Storyline: Cole Anthony Going Pro?
Two NBA scouts offered differing opinions. One scout said he sees Anthony as more of a scorer than a point guard and someone who needs the ball in his hands. ESPN draft analyst Fran Fraschilla had a similar viewpoint, raving about Anthony’s athleticism and star potential, but worrying about his inefficiency for a player drafted in the top five or six. “I just don’t think he wins you games,” the scout said.

Lottery pick candidate Cole Anthony delaying draft decision

After finishing his first season as a Tar Heel, Cole Anthony is understandably being asked about his future. In a personal statement, Anthony took to Instagram to give fans an answer. “A lot of people have been asking me if I am going to declare for the NBA Draft. Anyone who knows me understands that playing in the NBA has been a lifelong dream of mine, but given the pain that America and the world are experiencing at this time, I am going to refrain from making any announcements around that topic.”
Cole Anthony: “Lliving in New York City, the Coronavirus hits hard. My family and I know many people directly affected by the Coronavirus-many hospitalized. A few in critical condition and one who has died. New York City is experiencing the highest number of Coronavirus cases in the United States. So my biggest concern right now is trying to figure out how I can help during this crisis. We are all in this together! Stay safe.”
The top five projected picks per ESPN.com at this point are Memphis freshman big man James Wiseman, who has missed two exhibition games with an ankle sprain, Georgia shooting guard Anthony Edwards, point guard LaMelo Ball, now playing in Australia, North Carolina point guard Cole Anthony and Deni Avdija, a wing from Maccabi Tel Aviv. “This could be a scenario like 1997 with the Spurs when David Robinson went down and all of a sudden they had the No. 1 pick with Tim Duncan,” ESPN’s Jay Williams said on air. “I think this is projecting for them to be the favorites going into next season.”
Now nearly 19 years later, Anthony is a proud papa who gets sentimental watching his highly recruited son, Cole, lead the offense at a Team USA practice during the recent Hoop Summit in Portland. “It was my first child, so it was emotional,” Greg Anthony told The Undefeated. “We played on a Friday night and I flew home Saturday so he could be born. It was just quite an experience. The umbilical cord was wrapped around his neck, so every time they tried to get him out, his heart rate would drop. So for a while they thought we had to do a C-section.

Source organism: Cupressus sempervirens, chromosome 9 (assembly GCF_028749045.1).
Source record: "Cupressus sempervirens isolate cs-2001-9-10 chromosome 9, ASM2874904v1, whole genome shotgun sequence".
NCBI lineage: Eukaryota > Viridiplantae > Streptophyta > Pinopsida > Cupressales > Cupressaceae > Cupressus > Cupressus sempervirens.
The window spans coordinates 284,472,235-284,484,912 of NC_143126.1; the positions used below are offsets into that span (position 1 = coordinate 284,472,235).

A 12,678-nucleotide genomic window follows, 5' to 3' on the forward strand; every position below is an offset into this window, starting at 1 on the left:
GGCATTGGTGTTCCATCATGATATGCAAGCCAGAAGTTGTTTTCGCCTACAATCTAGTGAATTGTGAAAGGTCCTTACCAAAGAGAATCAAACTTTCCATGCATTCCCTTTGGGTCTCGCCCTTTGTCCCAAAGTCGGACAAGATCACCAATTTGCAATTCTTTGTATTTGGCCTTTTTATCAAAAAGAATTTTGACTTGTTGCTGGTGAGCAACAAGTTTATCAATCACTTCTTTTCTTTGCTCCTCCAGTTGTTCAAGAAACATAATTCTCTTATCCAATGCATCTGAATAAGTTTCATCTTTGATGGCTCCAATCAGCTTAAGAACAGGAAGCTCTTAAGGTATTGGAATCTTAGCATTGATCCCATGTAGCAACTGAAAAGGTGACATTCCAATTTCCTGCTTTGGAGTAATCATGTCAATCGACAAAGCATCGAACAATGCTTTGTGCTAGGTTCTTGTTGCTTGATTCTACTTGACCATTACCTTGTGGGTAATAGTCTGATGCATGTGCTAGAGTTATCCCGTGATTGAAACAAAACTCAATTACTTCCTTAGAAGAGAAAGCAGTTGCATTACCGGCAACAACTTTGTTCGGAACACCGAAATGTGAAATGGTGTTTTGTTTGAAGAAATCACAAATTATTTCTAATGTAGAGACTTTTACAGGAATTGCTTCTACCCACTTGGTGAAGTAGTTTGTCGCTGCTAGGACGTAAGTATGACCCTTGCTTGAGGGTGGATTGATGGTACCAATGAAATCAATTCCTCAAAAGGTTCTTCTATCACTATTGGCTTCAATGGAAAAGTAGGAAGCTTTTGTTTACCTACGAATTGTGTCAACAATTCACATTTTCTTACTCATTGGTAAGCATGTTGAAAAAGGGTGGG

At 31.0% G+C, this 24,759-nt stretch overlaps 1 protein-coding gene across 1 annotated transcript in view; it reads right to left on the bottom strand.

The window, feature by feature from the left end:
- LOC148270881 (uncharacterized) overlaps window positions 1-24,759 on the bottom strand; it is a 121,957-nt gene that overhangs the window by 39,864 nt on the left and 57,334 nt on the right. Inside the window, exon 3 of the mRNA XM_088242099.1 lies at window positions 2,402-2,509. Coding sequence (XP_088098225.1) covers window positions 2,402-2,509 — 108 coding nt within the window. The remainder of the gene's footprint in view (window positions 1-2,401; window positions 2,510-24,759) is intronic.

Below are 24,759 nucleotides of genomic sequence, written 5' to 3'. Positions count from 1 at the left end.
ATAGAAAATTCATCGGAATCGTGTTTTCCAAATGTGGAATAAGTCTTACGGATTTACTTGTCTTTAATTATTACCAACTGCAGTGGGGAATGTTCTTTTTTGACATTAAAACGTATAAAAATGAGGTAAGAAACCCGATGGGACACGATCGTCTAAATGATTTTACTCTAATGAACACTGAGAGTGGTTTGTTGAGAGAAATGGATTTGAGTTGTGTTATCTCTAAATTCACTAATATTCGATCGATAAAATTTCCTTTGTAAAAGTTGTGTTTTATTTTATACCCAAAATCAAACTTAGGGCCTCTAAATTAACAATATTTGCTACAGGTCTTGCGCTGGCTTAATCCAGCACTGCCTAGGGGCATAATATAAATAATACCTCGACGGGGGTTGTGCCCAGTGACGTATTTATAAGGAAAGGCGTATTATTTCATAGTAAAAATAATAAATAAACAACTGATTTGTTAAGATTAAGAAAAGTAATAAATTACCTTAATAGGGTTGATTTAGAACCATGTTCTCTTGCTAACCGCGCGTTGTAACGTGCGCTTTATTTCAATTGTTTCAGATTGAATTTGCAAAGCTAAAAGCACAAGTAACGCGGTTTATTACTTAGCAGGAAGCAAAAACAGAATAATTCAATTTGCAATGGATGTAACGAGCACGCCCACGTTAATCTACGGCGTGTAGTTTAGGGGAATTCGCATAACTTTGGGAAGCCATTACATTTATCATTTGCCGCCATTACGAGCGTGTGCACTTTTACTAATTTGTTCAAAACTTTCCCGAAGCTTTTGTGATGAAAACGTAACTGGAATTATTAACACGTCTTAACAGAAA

Greg Anthony initially thought his son had the potential to be a great baseball player. He also wasn’t pressuring his son to play basketball. But in the fifth grade, Cole told his father he had a different sports passion: basketball. Little did Greg Anthony know that his son viewed him as the biggest inspiration in running to basketball. “I always was in love with basketball, and that was when I fell in love with the sport,” Cole Anthony said. “I really don’t remember what pushed me over the limit, but it probably had something to do with him having played in the NBA. I’ve always had that dream since I was younger.”
There is the pressure associated with being the son of a former NBA player. For Cole Anthony, that means following in Greg Anthony’s large footsteps. Cole faces the pressure of being hailed as the next great New York City prospect, a title that comes with plenty of potential pratfalls, and being ranked near the top of his class nationally. Pressure of being the first freshman to start at point guard from Day 1 at his high school, Archbishop Molloy in Queens, in more than three decades.